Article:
Connecting Europe’s electricity grids is as old as the European political project itself. A high-voltage link between the grids of France, Germany and Switzerland was made in 1958 – the same year that the European Economic Community came into being.
So it is unsurprising that the grid system remains an important political project. In 2005, the European Commission’s research department set up the SmartGrids European Technology Platform for Electricity Networks ofthe Future, a group of researchers, government officials and industry representatives charged with drawing up plans for the electricity grid in 2020.
In April, it produced its third report, this time focused on how to get new grid technology up and running over the next decade. The group made ten recommendations including developing technical standards through international bodies, training more engineers and technicians, and more research on cost-benefit tools so that planners can make informed decisions about the environmental impact of building new power cables.
Another of the group’s recommendations is funding to demonstrate some of the newer smart-grid ideas. Money was made available under the EU’s Strategic Energy Technology road map, an initiative that gives funding to demonstrate new energy technologies, including smart grids.
In this paper, the Commission sets out the goal that 50% of Europe’s electricity networks should operate on ‘smart’ principles by 2020. As a result, €2 billion of EU money will be available over 2010-20 to test 20 smart grid projects affecting 1.5 million consumers.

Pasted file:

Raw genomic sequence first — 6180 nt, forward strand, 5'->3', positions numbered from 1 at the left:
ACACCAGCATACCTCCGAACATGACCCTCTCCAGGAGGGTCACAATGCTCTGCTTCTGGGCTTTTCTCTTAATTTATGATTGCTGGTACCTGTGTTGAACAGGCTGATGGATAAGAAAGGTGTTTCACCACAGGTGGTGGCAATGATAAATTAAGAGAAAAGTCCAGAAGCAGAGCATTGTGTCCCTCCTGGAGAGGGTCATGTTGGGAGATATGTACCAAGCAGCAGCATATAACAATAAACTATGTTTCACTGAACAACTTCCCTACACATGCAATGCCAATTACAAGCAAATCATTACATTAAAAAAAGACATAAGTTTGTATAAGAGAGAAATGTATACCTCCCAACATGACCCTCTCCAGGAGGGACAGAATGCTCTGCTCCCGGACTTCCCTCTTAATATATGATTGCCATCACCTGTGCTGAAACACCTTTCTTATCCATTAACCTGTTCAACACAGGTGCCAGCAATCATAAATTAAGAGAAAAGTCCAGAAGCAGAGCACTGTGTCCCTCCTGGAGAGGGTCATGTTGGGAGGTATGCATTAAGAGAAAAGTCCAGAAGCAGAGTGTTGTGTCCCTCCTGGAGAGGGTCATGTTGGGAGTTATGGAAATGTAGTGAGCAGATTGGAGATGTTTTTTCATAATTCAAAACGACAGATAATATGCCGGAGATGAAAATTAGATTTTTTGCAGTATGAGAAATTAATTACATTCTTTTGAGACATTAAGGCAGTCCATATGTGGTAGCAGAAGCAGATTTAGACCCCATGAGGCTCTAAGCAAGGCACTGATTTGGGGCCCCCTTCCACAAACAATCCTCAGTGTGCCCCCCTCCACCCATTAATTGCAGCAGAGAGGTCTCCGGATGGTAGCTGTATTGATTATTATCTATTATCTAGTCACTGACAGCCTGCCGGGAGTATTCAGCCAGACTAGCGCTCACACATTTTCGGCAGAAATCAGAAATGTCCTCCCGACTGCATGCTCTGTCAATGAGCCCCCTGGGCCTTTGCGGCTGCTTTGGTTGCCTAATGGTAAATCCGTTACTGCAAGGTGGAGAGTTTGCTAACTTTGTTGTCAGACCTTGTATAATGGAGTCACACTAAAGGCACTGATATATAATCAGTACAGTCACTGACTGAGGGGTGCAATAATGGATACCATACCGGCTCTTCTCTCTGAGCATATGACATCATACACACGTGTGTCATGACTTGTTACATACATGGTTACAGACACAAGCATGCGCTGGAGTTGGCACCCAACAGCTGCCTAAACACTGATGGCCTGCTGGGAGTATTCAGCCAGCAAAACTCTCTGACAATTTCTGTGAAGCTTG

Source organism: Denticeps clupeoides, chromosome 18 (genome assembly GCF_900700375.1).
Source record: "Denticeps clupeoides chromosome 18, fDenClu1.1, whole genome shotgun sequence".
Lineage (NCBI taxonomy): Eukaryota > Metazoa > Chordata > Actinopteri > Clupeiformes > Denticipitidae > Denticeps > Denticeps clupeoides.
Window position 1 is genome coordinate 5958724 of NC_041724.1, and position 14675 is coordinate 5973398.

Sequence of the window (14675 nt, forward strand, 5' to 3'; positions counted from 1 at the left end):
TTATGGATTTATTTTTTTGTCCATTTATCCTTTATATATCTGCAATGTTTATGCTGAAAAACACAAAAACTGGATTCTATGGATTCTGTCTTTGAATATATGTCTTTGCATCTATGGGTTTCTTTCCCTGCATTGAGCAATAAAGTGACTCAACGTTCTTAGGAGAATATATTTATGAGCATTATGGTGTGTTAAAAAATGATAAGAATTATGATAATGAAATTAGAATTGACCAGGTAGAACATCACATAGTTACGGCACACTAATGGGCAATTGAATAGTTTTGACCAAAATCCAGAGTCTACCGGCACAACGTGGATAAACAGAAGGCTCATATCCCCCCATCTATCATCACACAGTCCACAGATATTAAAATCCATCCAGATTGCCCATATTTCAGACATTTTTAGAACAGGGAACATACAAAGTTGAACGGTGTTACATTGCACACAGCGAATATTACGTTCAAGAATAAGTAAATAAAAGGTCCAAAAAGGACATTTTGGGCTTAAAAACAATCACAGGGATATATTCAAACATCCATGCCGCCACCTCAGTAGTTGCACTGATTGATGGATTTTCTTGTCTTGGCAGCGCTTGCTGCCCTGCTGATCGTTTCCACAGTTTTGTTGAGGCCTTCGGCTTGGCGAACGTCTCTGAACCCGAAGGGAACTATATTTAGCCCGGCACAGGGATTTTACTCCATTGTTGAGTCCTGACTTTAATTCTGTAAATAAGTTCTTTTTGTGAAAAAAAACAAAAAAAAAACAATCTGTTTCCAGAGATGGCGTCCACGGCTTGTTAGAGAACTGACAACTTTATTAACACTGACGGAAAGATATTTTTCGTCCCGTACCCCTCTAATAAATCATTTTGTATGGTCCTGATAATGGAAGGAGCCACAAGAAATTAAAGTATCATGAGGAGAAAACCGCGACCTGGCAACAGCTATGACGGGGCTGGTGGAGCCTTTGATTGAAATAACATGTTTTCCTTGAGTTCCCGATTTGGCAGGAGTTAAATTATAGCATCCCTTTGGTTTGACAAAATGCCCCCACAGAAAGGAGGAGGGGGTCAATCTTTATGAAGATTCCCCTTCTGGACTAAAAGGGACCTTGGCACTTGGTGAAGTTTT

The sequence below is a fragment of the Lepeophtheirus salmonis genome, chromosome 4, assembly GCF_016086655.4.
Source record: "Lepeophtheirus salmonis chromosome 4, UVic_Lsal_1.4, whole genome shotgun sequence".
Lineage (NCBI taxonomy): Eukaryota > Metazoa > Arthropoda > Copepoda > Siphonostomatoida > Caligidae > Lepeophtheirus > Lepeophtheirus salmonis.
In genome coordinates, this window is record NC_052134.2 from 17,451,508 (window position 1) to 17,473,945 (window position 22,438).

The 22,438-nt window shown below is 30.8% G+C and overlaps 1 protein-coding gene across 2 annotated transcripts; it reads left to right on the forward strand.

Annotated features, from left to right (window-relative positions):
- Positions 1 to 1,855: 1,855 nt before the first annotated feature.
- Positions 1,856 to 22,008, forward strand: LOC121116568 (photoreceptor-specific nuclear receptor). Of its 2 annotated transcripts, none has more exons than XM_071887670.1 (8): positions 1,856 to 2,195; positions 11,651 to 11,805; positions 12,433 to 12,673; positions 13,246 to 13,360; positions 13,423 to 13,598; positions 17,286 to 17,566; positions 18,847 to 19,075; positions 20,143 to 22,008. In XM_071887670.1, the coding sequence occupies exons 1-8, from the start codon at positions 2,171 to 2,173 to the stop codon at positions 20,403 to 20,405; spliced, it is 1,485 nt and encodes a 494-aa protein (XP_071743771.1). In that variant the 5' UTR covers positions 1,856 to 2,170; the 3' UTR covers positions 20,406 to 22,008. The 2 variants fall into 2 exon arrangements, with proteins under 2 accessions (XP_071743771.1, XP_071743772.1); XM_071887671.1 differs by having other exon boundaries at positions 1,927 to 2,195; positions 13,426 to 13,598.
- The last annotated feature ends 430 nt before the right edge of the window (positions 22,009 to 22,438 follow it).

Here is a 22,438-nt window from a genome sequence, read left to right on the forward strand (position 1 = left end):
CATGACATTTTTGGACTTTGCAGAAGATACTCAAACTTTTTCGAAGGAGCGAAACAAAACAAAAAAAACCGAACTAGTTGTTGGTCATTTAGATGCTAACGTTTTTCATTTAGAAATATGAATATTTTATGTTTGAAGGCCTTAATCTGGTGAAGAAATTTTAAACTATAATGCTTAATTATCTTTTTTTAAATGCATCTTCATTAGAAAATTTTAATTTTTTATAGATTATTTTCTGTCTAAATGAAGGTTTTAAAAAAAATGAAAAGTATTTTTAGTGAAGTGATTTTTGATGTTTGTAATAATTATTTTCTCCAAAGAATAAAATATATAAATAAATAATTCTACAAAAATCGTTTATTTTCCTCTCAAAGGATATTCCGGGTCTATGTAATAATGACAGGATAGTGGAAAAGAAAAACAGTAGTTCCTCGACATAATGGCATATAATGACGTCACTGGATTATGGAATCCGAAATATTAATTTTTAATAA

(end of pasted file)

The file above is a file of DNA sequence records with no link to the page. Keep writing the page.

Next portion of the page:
A parallel funding stream to help cities reduce greenhouse-gas emissions by 40% by 2020 could also benefit the grid system.
New laws on energy markets also include provision for smarter grids. Under the ‘third energy package’ of laws on energy market liberalisation, agreed in 2009, governments have an obligation to study the costs and benefits of smart meters by 3 September 2012. If their studies find net benefits, they are to draw up plans to give 80% of energy consumers intelligent meters by 2020.
National governments and regulators are also required to “recommend” energy companies to use energy sparingly, using “intelligent meters and smart grids” where appropriate. But businesses continue to argue that this is not a strong enough incentive to spend money on new grid infrastructure.
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